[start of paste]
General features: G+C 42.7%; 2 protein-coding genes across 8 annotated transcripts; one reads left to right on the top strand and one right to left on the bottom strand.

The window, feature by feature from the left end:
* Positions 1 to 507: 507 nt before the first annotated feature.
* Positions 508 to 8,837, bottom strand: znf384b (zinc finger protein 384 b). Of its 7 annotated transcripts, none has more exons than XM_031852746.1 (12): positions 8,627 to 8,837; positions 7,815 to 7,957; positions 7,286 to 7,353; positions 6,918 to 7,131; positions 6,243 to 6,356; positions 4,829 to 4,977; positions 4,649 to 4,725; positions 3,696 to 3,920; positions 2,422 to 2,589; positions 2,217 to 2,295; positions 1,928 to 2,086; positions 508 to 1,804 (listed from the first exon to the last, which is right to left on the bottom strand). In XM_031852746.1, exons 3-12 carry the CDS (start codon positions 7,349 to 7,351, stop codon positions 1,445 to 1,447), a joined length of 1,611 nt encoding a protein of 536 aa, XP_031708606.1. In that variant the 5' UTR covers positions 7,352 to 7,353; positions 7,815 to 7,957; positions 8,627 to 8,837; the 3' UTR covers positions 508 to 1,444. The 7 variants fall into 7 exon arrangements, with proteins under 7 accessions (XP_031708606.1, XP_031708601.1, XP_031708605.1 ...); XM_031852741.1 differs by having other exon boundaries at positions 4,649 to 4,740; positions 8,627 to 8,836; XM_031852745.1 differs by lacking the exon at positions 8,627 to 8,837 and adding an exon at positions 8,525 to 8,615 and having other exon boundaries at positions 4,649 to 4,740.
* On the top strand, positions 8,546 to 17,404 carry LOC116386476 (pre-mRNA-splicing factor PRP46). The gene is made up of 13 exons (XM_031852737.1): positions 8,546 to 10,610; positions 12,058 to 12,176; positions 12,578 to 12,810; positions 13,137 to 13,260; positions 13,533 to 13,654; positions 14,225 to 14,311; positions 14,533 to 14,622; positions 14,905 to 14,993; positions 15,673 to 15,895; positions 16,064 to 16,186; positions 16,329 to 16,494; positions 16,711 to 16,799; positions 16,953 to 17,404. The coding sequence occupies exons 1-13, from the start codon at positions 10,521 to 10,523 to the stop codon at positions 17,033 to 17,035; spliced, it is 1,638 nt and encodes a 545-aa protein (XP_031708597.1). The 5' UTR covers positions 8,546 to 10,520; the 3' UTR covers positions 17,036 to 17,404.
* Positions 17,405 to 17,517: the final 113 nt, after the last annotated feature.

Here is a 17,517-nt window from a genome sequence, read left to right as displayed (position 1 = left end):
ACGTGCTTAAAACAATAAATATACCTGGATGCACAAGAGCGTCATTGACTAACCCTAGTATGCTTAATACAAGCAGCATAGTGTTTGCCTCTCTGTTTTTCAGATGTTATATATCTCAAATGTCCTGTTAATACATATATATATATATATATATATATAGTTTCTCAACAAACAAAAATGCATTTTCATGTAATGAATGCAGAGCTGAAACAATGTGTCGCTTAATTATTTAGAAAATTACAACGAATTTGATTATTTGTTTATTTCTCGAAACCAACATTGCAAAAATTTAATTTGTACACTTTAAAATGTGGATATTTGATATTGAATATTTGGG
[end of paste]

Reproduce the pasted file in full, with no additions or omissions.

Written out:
General features: G+C 42.7%; 2 protein-coding genes across 8 annotated transcripts; one reads left to right on the top strand and one right to left on the bottom strand.

The window, feature by feature from the left end:
* Positions 1 to 507: 507 nt before the first annotated feature.
* Positions 508 to 8,837, bottom strand: znf384b (zinc finger protein 384 b). Of its 7 annotated transcripts, none has more exons than XM_031852746.1 (12): positions 8,627 to 8,837; positions 7,815 to 7,957; positions 7,286 to 7,353; positions 6,918 to 7,131; positions 6,243 to 6,356; positions 4,829 to 4,977; positions 4,649 to 4,725; positions 3,696 to 3,920; positions 2,422 to 2,589; positions 2,217 to 2,295; positions 1,928 to 2,086; positions 508 to 1,804 (listed from the first exon to the last, which is right to left on the bottom strand). In XM_031852746.1, exons 3-12 carry the CDS (start codon positions 7,349 to 7,351, stop codon positions 1,445 to 1,447), a joined length of 1,611 nt encoding a protein of 536 aa, XP_031708606.1. In that variant the 5' UTR covers positions 7,352 to 7,353; positions 7,815 to 7,957; positions 8,627 to 8,837; the 3' UTR covers positions 508 to 1,444. The 7 variants fall into 7 exon arrangements, with proteins under 7 accessions (XP_031708606.1, XP_031708601.1, XP_031708605.1 ...); XM_031852741.1 differs by having other exon boundaries at positions 4,649 to 4,740; positions 8,627 to 8,836; XM_031852745.1 differs by lacking the exon at positions 8,627 to 8,837 and adding an exon at positions 8,525 to 8,615 and having other exon boundaries at positions 4,649 to 4,740.
* On the top strand, positions 8,546 to 17,404 carry LOC116386476 (pre-mRNA-splicing factor PRP46). The gene is made up of 13 exons (XM_031852737.1): positions 8,546 to 10,610; positions 12,058 to 12,176; positions 12,578 to 12,810; positions 13,137 to 13,260; positions 13,533 to 13,654; positions 14,225 to 14,311; positions 14,533 to 14,622; positions 14,905 to 14,993; positions 15,673 to 15,895; positions 16,064 to 16,186; positions 16,329 to 16,494; positions 16,711 to 16,799; positions 16,953 to 17,404. The coding sequence occupies exons 1-13, from the start codon at positions 10,521 to 10,523 to the stop codon at positions 17,033 to 17,035; spliced, it is 1,638 nt and encodes a 545-aa protein (XP_031708597.1). The 5' UTR covers positions 8,546 to 10,520; the 3' UTR covers positions 17,036 to 17,404.
* Positions 17,405 to 17,517: the final 113 nt, after the last annotated feature.

Here is a 17,517-nt window from a genome sequence, read left to right as displayed (position 1 = left end):
ACGTGCTTAAAACAATAAATATACCTGGATGCACAAGAGCGTCATTGACTAACCCTAGTATGCTTAATACAAGCAGCATAGTGTTTGCCTCTCTGTTTTTCAGATGTTATATATCTCAAATGTCCTGTTAATACATATATATATATATATATATATATAGTTTCTCAACAAACAAAAATGCATTTTCATGTAATGAATGCAGAGCTGAAACAATGTGTCGCTTAATTATTTAGAAAATTACAACGAATTTGATTATTTGTTTATTTCTCGAAACCAACATTGCAAAAATTTAATTTGTACACTTTAAAATGTGGATATTTGATATTGAATATTTGGG